Thursday, 11 April 2013

Peter Dickinson's Eva: a posthuman perspective

A couple of years ago I put a call out through blogs and social media asking people to give me examples of young adult fiction that dealt with neuroscience in some way. Someone recommended I read Eva, by Peter Dickinson. I can't discuss Eva without giving the plot away so if you want to go away and read the book first, look away now.

In a nutshell, Eva is the story of a young girl who was severely injured in a car accident; so severely that although her brain was undamaged, her body was beyond repair. The medical establishment's answer to this problem was to transplant her human brain into the body of a young female chimpanzee, Kelly.

There are several readings of this book that critique it from an environmental or animal ethics perspective. And the novel does raise many questions about consciousness and the rights of humans over animals as well as desecration of landscape (the book is set in a future where all animals, except for chimpanzees, only exist 'virtually' and cities have completely overtaken natural landscape except for a few isolated pockets). My interest in the novel, however, came firstly from a neuroscientific perspective, and now from a posthumanist perspective.

The neuroscience in the novel is based around the notion of 'neuron memory'. In the novel the character of Eva describes it as follows:
What you are is a pattern, an arrangement...all your thoughts and imaginings and dreams and memories make up that pattern, and are kept there by the neurons in your brain that have sent their wriggling axons and dendrites branching and joining and passing messages to one another through the incredible complex networks they have grown into...
However, right from the start of the novel, it becomes apparent that Eva has not only her own memories but those of Kelly, the chimp. Thus the novel moves beyond neuroscience as a tool to an exploration of consciousness being embedded in the body as well as the brain. One of the first questions that Eva asks herself after she discovers what has happened to her is: "...what had happened to Kelly, the real Kelly, the one who used to live in this furry skin. Where was she now?"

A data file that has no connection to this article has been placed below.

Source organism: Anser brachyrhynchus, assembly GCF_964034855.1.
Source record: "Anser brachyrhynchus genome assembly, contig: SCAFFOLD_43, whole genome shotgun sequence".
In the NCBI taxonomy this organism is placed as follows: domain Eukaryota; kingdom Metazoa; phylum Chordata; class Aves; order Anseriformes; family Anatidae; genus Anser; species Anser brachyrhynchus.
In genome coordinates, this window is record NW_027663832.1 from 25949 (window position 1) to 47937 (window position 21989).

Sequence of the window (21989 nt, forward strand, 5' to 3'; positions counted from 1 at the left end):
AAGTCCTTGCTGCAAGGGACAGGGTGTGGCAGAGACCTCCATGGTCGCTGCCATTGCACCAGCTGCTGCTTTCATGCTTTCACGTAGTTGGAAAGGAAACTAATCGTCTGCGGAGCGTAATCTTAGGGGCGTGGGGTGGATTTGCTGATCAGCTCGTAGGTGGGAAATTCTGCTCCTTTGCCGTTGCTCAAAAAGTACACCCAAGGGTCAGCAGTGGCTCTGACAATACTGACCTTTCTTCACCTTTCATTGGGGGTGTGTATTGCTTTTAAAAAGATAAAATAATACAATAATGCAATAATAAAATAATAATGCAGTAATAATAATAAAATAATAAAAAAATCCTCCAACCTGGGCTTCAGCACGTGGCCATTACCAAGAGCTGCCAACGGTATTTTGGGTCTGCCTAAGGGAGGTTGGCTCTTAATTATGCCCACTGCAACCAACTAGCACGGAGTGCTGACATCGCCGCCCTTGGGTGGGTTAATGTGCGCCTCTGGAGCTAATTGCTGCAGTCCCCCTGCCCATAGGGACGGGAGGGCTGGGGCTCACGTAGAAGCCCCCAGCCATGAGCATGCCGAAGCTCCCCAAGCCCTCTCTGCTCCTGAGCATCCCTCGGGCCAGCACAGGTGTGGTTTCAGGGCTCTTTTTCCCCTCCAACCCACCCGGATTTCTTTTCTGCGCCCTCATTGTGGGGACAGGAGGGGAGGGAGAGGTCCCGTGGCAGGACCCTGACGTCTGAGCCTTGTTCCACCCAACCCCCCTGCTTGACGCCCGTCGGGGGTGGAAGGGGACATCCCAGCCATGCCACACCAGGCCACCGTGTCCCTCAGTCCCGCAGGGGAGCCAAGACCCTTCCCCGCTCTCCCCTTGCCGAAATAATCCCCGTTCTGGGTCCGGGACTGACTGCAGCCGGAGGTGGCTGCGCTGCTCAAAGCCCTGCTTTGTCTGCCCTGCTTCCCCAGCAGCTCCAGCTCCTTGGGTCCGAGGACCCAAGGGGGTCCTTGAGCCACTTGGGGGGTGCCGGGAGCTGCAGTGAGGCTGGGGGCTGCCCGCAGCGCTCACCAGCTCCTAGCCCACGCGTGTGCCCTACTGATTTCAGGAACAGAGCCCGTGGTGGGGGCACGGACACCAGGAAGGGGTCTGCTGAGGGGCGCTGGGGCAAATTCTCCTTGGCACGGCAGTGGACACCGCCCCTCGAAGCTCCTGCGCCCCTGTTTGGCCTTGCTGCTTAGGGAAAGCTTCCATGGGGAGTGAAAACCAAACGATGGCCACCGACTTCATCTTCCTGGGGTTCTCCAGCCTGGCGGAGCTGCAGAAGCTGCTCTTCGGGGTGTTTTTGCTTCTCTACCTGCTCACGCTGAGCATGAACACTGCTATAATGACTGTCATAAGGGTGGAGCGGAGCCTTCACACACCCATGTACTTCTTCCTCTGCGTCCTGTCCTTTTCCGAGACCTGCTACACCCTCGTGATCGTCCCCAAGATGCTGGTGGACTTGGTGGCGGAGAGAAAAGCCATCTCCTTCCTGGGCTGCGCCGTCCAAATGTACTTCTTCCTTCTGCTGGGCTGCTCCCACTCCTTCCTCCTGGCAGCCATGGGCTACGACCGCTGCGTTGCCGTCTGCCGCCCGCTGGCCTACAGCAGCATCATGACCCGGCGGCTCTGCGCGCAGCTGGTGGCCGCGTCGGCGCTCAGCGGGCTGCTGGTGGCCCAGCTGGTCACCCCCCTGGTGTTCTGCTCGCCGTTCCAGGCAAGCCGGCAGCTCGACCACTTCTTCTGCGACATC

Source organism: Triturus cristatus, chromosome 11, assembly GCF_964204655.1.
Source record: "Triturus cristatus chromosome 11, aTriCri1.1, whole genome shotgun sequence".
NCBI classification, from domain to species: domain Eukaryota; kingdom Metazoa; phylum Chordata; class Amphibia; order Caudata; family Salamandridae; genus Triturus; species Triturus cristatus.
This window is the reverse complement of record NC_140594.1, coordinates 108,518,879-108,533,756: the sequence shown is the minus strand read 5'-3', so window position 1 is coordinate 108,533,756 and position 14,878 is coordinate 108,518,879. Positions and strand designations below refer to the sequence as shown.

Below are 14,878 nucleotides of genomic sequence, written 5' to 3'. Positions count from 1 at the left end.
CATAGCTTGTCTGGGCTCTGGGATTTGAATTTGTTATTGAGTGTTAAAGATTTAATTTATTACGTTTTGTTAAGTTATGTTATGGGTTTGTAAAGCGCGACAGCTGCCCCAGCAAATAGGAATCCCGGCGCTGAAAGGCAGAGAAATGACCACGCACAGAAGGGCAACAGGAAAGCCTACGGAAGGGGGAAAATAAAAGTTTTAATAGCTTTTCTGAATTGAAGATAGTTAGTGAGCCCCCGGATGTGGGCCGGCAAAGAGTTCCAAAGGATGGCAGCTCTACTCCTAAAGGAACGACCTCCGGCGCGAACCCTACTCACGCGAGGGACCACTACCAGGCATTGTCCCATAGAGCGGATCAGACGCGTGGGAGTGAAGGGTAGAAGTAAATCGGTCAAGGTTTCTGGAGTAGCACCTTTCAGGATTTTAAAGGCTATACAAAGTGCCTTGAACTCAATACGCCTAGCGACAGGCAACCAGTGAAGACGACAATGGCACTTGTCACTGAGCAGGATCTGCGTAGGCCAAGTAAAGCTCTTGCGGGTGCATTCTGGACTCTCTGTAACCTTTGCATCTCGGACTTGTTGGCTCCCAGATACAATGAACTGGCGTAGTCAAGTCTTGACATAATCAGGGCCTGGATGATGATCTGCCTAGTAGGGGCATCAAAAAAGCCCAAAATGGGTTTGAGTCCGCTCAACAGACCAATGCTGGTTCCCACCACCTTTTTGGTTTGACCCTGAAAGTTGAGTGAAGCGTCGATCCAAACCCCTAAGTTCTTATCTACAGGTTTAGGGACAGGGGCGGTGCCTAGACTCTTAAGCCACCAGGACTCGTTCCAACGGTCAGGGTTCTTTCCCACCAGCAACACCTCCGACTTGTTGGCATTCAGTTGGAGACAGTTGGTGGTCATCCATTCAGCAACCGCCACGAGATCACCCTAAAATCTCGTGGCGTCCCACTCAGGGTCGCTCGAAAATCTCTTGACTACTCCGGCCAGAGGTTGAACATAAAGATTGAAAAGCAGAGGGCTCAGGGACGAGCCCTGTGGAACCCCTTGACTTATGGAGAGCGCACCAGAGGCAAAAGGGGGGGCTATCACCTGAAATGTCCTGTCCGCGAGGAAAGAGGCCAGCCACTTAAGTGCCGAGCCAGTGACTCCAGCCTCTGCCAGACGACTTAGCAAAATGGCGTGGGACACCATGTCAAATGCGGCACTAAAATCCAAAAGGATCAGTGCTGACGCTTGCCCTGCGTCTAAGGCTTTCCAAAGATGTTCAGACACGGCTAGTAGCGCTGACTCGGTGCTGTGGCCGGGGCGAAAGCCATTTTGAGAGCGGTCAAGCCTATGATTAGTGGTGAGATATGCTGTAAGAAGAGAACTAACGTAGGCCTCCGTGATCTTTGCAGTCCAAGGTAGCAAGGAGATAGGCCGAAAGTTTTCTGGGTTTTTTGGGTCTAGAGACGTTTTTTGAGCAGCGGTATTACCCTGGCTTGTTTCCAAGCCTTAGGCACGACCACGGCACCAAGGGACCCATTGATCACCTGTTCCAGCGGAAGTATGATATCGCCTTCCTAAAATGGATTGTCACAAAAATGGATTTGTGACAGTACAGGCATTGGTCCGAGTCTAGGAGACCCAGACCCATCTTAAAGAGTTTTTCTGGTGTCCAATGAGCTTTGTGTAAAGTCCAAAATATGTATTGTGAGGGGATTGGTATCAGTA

But now that my research interests have moved beyond neuroscience to its potential role in creating posthumans, the key question that Eva raises for me is not is Eva human or chimp (by the end of the book she has rejected humans and lives with chimps), but is she a posthuman? She definitely fits my definition of posthuman, in that her body has been altered to have skills and abilities she wasn't born with. She has a superior intellect to the chimps she decides in the end to share her life with; thus she is not an animal. And she has kept her human intelligence while gaining physical skills of the chimpanzee (although this means she has lost some human physical skills).

Much of the writing about posthumanism is focused on technology, on the changes to what it means to be a human brought about by mechanical, computing or neuropharmalogical means. There appears to be little focus on becoming posthuman through the transplantation of organic material or tissue. But it is, I think, an equally valid way to become posthuman.

Eva is clearly something other than human, and I believe that 'other' is posthuman; not just because of her chimp body but because she has found a way of living in the world that is not human and yet not animal either. She did not have a choice about whether or not she wanted to live in a chimp body; however she did make deliberate choices about how she would live once she was in that body. And what is a posthuman if not a person that is not only altered physically, but emotionally and psychologically, to adapt and live a satisfying life in a techno-centric world.